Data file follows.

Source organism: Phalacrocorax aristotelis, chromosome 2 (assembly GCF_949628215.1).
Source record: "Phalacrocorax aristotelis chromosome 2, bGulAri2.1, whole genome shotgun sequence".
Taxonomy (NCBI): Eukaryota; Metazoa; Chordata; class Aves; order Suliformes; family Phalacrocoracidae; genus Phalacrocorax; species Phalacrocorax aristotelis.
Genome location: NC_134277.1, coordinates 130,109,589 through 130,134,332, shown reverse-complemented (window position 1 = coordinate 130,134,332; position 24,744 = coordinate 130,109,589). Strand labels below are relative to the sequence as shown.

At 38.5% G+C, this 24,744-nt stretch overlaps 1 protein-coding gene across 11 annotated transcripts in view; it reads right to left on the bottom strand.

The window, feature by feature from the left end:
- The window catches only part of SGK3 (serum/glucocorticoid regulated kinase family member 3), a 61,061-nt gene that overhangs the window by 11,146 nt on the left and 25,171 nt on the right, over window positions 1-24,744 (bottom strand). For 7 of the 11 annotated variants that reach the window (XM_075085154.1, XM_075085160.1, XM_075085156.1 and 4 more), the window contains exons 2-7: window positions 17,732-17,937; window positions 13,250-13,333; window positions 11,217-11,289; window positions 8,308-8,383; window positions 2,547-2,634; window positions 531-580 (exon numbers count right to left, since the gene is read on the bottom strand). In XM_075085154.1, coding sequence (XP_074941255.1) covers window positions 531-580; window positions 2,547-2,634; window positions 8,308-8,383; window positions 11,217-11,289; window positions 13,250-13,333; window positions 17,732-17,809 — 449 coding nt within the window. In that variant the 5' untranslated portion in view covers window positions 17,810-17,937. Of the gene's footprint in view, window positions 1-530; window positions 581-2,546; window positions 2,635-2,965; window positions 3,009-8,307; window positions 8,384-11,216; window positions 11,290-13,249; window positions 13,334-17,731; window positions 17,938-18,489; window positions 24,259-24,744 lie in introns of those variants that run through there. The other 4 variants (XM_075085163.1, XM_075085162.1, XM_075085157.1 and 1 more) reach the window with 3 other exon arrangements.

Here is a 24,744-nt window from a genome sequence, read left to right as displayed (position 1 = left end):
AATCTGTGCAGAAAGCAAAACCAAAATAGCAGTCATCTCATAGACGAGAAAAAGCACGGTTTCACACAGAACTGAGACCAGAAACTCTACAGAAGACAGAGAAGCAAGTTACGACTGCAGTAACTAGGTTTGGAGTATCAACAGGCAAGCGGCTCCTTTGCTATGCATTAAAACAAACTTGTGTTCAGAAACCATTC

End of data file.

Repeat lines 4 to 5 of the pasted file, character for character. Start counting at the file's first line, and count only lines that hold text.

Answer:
Genome location: NC_134277.1, coordinates 130,109,589 through 130,134,332, shown reverse-complemented (window position 1 = coordinate 130,134,332; position 24,744 = coordinate 130,109,589). Strand labels below are relative to the sequence as shown.

At 38.5% G+C, this 24,744-nt stretch overlaps 1 protein-coding gene across 11 annotated transcripts in view; it reads right to left on the bottom strand.